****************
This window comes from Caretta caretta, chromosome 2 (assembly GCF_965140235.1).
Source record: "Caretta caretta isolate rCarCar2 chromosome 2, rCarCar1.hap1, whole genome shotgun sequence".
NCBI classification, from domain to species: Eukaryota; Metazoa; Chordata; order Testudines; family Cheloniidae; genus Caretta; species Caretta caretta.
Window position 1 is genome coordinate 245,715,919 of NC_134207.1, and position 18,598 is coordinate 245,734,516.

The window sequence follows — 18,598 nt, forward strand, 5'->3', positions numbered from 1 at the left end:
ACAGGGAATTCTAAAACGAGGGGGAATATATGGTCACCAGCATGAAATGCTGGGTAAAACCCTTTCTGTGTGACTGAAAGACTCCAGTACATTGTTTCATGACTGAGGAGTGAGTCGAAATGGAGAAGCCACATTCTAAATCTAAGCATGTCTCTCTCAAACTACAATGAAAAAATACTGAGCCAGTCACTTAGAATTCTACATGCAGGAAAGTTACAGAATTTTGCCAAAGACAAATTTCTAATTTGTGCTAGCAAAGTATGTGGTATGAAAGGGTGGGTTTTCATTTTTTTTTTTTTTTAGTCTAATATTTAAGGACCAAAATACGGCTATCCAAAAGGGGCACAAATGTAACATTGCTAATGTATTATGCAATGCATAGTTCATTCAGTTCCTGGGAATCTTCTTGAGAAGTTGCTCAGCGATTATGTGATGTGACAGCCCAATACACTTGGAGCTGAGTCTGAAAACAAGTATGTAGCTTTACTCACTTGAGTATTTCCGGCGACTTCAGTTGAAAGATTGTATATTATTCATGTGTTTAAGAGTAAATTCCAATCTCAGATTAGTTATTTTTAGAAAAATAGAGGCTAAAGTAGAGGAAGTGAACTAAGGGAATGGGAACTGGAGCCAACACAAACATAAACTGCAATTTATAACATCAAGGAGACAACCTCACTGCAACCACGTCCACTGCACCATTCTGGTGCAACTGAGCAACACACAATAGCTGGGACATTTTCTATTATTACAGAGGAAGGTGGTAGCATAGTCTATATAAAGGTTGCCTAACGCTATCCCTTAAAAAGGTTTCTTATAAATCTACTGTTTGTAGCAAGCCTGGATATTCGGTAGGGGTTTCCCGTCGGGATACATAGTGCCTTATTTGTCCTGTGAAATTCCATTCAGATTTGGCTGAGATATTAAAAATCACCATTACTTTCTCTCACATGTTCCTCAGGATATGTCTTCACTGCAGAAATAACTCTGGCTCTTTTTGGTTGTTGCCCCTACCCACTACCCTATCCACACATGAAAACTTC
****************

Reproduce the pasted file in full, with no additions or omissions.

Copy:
This window comes from Caretta caretta, chromosome 2 (assembly GCF_965140235.1).
Source record: "Caretta caretta isolate rCarCar2 chromosome 2, rCarCar1.hap1, whole genome shotgun sequence".
NCBI classification, from domain to species: Eukaryota; Metazoa; Chordata; order Testudines; family Cheloniidae; genus Caretta; species Caretta caretta.
Window position 1 is genome coordinate 245,715,919 of NC_134207.1, and position 18,598 is coordinate 245,734,516.

The window sequence follows — 18,598 nt, forward strand, 5'->3', positions numbered from 1 at the left end:
ACAGGGAATTCTAAAACGAGGGGGAATATATGGTCACCAGCATGAAATGCTGGGTAAAACCCTTTCTGTGTGACTGAAAGACTCCAGTACATTGTTTCATGACTGAGGAGTGAGTCGAAATGGAGAAGCCACATTCTAAATCTAAGCATGTCTCTCTCAAACTACAATGAAAAAATACTGAGCCAGTCACTTAGAATTCTACATGCAGGAAAGTTACAGAATTTTGCCAAAGACAAATTTCTAATTTGTGCTAGCAAAGTATGTGGTATGAAAGGGTGGGTTTTCATTTTTTTTTTTTTTTAGTCTAATATTTAAGGACCAAAATACGGCTATCCAAAAGGGGCACAAATGTAACATTGCTAATGTATTATGCAATGCATAGTTCATTCAGTTCCTGGGAATCTTCTTGAGAAGTTGCTCAGCGATTATGTGATGTGACAGCCCAATACACTTGGAGCTGAGTCTGAAAACAAGTATGTAGCTTTACTCACTTGAGTATTTCCGGCGACTTCAGTTGAAAGATTGTATATTATTCATGTGTTTAAGAGTAAATTCCAATCTCAGATTAGTTATTTTTAGAAAAATAGAGGCTAAAGTAGAGGAAGTGAACTAAGGGAATGGGAACTGGAGCCAACACAAACATAAACTGCAATTTATAACATCAAGGAGACAACCTCACTGCAACCACGTCCACTGCACCATTCTGGTGCAACTGAGCAACACACAATAGCTGGGACATTTTCTATTATTACAGAGGAAGGTGGTAGCATAGTCTATATAAAGGTTGCCTAACGCTATCCCTTAAAAAGGTTTCTTATAAATCTACTGTTTGTAGCAAGCCTGGATATTCGGTAGGGGTTTCCCGTCGGGATACATAGTGCCTTATTTGTCCTGTGAAATTCCATTCAGATTTGGCTGAGATATTAAAAATCACCATTACTTTCTCTCACATGTTCCTCAGGATATGTCTTCACTGCAGAAATAACTCTGGCTCTTTTTGGTTGTTGCCCCTACCCACTACCCTATCCACACATGAAAACTTC